Those who actively denounce SxSW but have never attended can just step over to the left and STFU. It comes off petty. All that shit-talk sounds like embitterment because you've never been connected, adventurous or intrepid enough to make your way in. Hell, even without any kind of pass, bracelet, credential or guest list, ANYONE can catch free music, eat (good) free food and drink free beer if you resolve to get in the thick of it and show up in Austin.

Not Liking SxSW is Kind of Un-American
Think about the tenets this country and the Peoples Republic of Texas are founded on: loud music, ever-flowing beer, cool breezes and seared meat. Guess what? That's pretty much what you're in for at SxSW. And since Austin is home to Whole Foods, chances are there will be a veggie option. You're going to tell me that this is a TERRIBLE proposition? Time to move to Canada and attend NxNE instead.

There's No Discovery Because People Are Busy Watching A-List Acts
Sure, your editor might expect you to cover the huge marquee performance, and that might conflict with the set time of the new band you're dying to check out. Luckily, said unknown band probably has five gigs at SxSW, so you can do BOTH. Or if you're not obsessed with being the humble-bragger, pick a lesser marquee act that you've always wanted to see but haven't. A few years back when Metallica was headlining Stubb's, I decided to go check out Devo for the first time and my mind was blown. Then I probably went off to see some metal band stomp all over Emo's.

There are literally opportunities to see music each day from noon until 4am - day party to after party - the great alpha and omega of South by Southwest. Even without trying hard, I've probably caught 35-50 acts per trip, with plenty of eating and schmoozing in between. Remember the time there was a Profound Lore showcase, followed by a jaunt to see Panic! At the Disco before grabbing a Sausage King dog and hopping in a pedi-cab to see Eyehategod and Pentagram play a huge field? I fuckin' do. That was also the same day I caught The Kills and Havok back to back. Yes, folks, you CAN see it all.

It's Way Too Commerical
In a one-block radius, I once scored Mountain Dew sunglasses, a remarkably soft Rolling Stone T-shirt to sleep in and a much-needed chicken burrito from a truck with Danny Trejo's visage and the Shady Records logo painted on it. Why? Why the hell not!? It was there and marketing is everything. Might as well suck on that teet and save your food money for drugs and bartender tips.

SxSW is Too Impersonal
Ooh, I can't get into this panel and see my favorite NPR commentator or the kid I know from Twitter.... I'm gonna call bullshit right here. Since Austin is smack-dab in the middle of the country, people from LA and NY (and all those other places in between, even from across the world) attend, making it a wonderful place to rub elbows with tastemakers, potential employers and the dorks you had flame-wars with in the Geocities days.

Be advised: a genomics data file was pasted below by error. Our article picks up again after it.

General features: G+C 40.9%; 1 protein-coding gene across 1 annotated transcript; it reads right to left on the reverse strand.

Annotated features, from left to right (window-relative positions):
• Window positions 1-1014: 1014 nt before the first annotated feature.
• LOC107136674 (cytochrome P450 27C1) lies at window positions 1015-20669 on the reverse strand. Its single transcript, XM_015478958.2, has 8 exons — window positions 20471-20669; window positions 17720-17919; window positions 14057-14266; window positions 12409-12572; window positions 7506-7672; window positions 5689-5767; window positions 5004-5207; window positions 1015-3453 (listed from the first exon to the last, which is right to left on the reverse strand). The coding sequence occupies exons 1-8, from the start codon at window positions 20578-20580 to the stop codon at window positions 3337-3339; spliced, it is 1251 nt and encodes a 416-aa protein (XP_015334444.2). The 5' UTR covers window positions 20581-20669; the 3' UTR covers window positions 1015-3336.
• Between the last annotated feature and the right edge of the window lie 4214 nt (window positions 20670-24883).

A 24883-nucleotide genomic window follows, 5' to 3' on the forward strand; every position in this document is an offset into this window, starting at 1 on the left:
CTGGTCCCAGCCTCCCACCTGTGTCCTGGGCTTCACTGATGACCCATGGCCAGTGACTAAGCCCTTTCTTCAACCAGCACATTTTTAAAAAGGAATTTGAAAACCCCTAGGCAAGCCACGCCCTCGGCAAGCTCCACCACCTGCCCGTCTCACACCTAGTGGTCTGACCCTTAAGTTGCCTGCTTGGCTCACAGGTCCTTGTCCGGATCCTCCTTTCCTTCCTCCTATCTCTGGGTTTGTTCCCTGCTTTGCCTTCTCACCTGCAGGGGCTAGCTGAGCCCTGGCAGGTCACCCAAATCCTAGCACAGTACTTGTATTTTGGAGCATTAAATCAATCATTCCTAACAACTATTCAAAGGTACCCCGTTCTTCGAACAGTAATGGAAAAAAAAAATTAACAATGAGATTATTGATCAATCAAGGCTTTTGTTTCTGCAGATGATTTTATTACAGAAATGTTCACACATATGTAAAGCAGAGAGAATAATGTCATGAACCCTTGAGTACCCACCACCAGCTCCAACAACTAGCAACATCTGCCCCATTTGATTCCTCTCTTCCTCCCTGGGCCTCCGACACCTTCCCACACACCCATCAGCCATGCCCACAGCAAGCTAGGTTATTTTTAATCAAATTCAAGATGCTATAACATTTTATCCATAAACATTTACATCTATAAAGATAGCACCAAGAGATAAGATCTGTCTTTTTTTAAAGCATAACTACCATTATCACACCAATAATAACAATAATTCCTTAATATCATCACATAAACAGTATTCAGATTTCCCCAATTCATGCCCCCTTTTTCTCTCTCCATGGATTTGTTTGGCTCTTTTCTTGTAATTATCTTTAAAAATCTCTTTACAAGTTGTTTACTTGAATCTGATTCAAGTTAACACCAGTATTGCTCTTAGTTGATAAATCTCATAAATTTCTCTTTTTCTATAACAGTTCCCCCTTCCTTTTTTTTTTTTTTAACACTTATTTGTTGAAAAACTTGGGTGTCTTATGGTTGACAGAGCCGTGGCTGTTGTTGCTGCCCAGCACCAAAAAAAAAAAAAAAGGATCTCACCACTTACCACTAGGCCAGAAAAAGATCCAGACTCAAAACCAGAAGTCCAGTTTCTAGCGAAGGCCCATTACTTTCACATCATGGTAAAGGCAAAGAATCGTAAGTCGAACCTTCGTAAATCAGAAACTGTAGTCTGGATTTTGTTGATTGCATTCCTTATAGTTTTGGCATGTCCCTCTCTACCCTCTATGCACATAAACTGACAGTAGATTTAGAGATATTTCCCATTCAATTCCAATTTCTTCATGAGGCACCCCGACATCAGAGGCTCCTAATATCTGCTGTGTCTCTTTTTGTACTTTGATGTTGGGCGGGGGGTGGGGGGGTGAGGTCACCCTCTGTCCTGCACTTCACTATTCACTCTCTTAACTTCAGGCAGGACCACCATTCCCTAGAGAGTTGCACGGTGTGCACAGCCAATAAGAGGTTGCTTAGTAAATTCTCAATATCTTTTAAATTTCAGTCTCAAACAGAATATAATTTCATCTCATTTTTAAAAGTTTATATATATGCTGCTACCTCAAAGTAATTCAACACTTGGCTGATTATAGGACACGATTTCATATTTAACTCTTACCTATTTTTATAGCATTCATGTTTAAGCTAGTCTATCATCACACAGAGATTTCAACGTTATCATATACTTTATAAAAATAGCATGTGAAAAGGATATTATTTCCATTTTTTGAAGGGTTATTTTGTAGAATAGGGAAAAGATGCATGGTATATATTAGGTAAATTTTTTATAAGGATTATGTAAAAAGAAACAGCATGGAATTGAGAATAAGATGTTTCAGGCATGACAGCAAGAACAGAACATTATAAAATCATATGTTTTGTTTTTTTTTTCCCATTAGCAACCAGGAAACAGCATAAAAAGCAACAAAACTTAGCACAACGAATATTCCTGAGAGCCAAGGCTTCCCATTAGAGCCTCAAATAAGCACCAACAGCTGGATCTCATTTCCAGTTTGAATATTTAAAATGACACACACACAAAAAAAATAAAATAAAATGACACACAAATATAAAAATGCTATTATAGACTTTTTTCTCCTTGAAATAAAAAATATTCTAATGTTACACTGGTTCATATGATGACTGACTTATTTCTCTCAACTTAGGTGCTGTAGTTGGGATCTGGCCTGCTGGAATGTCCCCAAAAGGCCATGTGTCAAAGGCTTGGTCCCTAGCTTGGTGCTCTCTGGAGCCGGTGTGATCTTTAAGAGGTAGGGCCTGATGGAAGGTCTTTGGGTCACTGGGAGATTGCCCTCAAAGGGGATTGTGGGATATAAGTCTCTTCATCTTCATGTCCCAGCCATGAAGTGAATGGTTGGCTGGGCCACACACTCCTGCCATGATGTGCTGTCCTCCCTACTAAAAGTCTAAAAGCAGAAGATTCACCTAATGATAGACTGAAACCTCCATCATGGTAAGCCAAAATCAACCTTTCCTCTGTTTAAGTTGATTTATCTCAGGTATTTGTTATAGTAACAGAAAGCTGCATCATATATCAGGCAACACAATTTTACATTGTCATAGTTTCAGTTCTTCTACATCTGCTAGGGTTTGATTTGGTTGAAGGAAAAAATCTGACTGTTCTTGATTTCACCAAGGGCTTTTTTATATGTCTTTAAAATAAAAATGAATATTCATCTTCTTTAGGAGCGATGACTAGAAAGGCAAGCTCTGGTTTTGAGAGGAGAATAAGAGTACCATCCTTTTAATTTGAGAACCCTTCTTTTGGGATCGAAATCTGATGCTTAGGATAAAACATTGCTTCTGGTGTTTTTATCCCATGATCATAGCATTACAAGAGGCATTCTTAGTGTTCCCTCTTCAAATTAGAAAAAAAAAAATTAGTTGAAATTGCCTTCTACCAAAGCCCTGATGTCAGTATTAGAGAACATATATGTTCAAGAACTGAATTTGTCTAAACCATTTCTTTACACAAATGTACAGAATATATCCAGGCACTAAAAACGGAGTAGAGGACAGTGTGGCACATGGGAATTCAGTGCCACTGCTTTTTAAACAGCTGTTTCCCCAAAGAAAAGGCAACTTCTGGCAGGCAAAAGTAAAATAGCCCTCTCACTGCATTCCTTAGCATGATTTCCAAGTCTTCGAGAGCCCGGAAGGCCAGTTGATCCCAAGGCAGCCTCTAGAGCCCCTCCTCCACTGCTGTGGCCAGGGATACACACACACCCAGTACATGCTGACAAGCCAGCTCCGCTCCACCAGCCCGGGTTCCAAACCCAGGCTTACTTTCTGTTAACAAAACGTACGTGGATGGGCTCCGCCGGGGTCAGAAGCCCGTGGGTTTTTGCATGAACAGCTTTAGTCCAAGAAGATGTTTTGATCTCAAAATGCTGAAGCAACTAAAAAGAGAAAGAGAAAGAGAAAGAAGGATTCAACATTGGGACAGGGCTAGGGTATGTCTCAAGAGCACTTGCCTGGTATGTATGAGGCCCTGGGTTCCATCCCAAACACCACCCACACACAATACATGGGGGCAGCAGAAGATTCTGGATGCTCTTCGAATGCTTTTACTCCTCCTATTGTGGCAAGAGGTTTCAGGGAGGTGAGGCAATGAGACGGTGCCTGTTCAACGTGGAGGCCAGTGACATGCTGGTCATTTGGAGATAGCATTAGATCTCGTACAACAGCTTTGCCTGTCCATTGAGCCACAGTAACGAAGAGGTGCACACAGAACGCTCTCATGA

Still not convinced? Not much more I'm willing to say. But at least do yourself a favor and live through SxSW once before shrugging it off. As Albert Einstein put it, "The only source of knowledge is experience."

Zena T

PS: Want to see who've I've seen? Some SxSW galleries HERE and HERE.

Friday, January 10, 2014

Dan Lilker's Swan Song

I must admit, I was surprised to see the following post from my old buddy, Dan Lilker. When I think of metal lifers, he's one of the first I picture. And unlike many of his contemporaries, he's somehow maintained his passion for the scene without picking up any of the hardened embitterment so associated with pioneers who never quite hit it big. I'll definitely miss seeing him at various fests, but respect the hell out of him for getting out on his own terms.

It looks like Brutal Truth is a wrap, but Danny's and their legacy will continue.

"A Message From Dan Lilker

I regret to inform Brutal Truth fans that as of October 18th, 2014, I will be retiring from being a full time recording and touring musician. That date is my 50th birthday, so I chose it symbolically as a significant milestone to make such a weighty decision. As a lot of you know, I've been an active member of the metal scene since the early 80s with the thrash metal bands I've been in before the formation of Brutal Truth in 1990, and I'm simply just tired of the rigors of touring mostly. Unlike some of my peers from the 80's who went on to sell millions of records I have always been drawn to extreme underground metal. I don't care about staying in 5 star hotels and having a big cushy tour bus but I am getting tired of squeezing into a van for 8 hours after all these years on the road. I have always played what I believe in and that is been priority #1, but the time has come to have a little bit more stability in my life.

Brutal Truth will still be active on the touring front until mid-October and will aim to do as much as we can in the next 9 months or so. After that, I will still have creative output with my 2 local bands in Rochester NY, Nokturnal Hellstorm and Blurring and do the occasional project tour, but yes, as of mid-October, Brutal Truth will no longer exist. I do realize that will be an extreme disappointment to all the grind freaks out there that have supported this band so rabidly all these years, and your enthusiasm will always have a special place in my heart, but I've made my decision, and I hope everyone can respect that.

Thanks, Dan Lilker"